Home > Climate, Legislation, Lobbying, National Security, Policy, Politics > Designing a Defenceless Threat

Designing a Defenceless Threat

Ezra Klein writes about reasons the US climate bill failed and I thought this paragraph was pretty insightful:

If you wanted to design a threat that our political system couldn’t address, here’s what you’d do: You’d make the pain of doing nothing come much later, but the pain of doing something begin right now. You’d concentrate the costs of failure in poor countries, while the costs of a policy solution would be concentrated in certain regions of America. You’d make it hard to solve without the imposition of a new tax. You’d make sure that some of the largest and richest industries in the world had an enormous amount to fear from that tax.

I would add that the solutions should be unhelpful to existing firms i.e. existing firms will not make profits from them. This would mean that you get only opposition from business interests. The absence of *large* renewable energy firms would harm climate legislation as there will be no pushback against big business anti-climate lobbying. Their presence would mean that they would have vested monetary interests in successful climate legislation and would lobby for it.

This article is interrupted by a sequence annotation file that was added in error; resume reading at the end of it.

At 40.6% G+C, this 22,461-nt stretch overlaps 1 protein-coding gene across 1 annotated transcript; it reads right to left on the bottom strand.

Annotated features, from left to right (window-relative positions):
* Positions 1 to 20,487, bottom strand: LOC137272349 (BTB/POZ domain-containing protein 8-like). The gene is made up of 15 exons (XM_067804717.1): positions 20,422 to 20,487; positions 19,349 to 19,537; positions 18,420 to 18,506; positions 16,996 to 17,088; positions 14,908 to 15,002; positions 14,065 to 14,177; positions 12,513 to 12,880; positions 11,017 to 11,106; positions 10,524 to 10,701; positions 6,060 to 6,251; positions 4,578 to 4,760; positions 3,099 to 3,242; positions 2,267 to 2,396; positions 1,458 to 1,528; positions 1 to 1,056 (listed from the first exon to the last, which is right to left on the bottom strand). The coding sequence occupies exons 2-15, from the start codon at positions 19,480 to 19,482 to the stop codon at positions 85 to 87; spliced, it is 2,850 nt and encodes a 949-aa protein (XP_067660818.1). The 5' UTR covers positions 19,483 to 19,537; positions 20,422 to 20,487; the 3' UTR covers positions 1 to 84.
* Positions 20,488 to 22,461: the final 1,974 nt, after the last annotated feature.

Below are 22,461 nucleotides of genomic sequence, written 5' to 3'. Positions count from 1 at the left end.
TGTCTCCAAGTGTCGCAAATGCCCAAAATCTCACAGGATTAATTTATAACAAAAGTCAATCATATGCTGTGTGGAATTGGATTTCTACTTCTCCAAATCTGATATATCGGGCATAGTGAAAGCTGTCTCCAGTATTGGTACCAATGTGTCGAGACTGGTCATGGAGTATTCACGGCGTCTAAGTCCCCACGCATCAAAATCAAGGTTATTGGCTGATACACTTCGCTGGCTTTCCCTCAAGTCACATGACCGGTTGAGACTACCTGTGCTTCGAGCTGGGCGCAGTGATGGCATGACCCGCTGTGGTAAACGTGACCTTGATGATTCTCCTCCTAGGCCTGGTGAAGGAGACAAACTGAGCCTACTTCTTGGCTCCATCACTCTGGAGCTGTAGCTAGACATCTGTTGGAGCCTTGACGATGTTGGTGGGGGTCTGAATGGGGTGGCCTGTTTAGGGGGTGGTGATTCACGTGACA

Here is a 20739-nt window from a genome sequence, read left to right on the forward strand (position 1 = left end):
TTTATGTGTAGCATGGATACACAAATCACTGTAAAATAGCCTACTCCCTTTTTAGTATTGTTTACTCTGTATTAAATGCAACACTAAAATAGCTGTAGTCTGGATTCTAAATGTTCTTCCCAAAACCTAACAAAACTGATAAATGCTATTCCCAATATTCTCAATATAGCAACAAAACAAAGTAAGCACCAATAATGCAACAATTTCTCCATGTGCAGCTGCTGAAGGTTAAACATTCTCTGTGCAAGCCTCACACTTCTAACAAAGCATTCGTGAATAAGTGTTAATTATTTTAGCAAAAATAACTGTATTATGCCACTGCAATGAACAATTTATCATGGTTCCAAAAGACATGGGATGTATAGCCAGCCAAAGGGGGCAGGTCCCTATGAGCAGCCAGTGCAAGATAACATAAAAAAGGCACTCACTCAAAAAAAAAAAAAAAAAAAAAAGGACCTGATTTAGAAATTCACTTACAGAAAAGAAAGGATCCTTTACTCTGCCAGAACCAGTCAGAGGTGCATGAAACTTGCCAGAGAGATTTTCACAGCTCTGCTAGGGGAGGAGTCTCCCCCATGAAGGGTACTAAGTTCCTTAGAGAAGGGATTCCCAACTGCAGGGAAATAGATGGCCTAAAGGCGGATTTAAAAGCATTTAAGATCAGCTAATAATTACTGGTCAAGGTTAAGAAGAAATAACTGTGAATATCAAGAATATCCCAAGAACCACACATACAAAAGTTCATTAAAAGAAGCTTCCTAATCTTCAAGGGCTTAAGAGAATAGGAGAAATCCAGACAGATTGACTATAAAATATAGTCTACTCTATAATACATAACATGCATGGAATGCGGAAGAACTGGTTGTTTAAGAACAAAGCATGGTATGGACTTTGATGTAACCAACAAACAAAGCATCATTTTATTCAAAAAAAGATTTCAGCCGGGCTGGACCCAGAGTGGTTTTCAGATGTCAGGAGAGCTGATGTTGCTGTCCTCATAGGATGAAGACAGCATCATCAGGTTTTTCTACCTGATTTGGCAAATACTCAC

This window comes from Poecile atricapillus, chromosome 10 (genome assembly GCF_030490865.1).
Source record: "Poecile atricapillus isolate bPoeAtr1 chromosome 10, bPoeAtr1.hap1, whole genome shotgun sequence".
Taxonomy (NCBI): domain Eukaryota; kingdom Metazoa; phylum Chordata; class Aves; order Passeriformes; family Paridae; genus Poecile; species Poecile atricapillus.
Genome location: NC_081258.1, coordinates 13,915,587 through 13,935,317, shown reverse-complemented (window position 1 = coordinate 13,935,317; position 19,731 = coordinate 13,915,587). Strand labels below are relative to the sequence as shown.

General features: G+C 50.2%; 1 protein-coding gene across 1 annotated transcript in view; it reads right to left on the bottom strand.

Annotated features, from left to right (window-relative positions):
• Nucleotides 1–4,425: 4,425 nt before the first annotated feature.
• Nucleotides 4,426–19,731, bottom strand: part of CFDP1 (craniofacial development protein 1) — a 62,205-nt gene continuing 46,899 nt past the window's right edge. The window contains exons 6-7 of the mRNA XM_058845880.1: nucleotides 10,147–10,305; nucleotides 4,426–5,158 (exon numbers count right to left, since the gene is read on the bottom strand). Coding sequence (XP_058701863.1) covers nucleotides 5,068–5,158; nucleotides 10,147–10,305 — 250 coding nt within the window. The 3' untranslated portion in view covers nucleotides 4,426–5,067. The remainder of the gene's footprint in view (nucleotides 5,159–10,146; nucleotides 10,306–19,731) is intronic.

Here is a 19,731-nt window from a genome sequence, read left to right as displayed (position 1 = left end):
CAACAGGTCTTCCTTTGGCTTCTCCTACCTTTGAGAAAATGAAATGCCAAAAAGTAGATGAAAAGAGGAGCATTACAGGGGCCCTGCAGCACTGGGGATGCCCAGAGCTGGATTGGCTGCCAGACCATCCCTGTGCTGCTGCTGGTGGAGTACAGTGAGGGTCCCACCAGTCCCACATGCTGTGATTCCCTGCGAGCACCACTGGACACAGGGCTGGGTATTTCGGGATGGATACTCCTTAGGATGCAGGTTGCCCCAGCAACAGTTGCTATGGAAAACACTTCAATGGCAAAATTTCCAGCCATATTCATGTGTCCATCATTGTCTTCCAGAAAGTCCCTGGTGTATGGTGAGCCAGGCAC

The recent Washington Post investigation on “Top Secret America” also points to this effect. The events of 11 September, 2001 led to rapid increases in the national security infrastructure and employment. This was achieved through the “privatisation of national security work” (265,000 contractors and 1,931 companies doing top-secret work). The national security splurge was funnelled (too strong?) to the private sector and this meant that there was no limit to budget and infrastructure growth. There are obviously other reasons for this growth; it’s national security so no expense is too great, the power of national security hawks etc- but it’s not implausible that if the solution to security problems after 9-11 was to reduce reliance on private defence firms, curtail their power and profits there would have been fierce opposition and lobbying.

I will be blogging on the WaPo investigation later on when I’m less lazy… sorry less busy. Of course.

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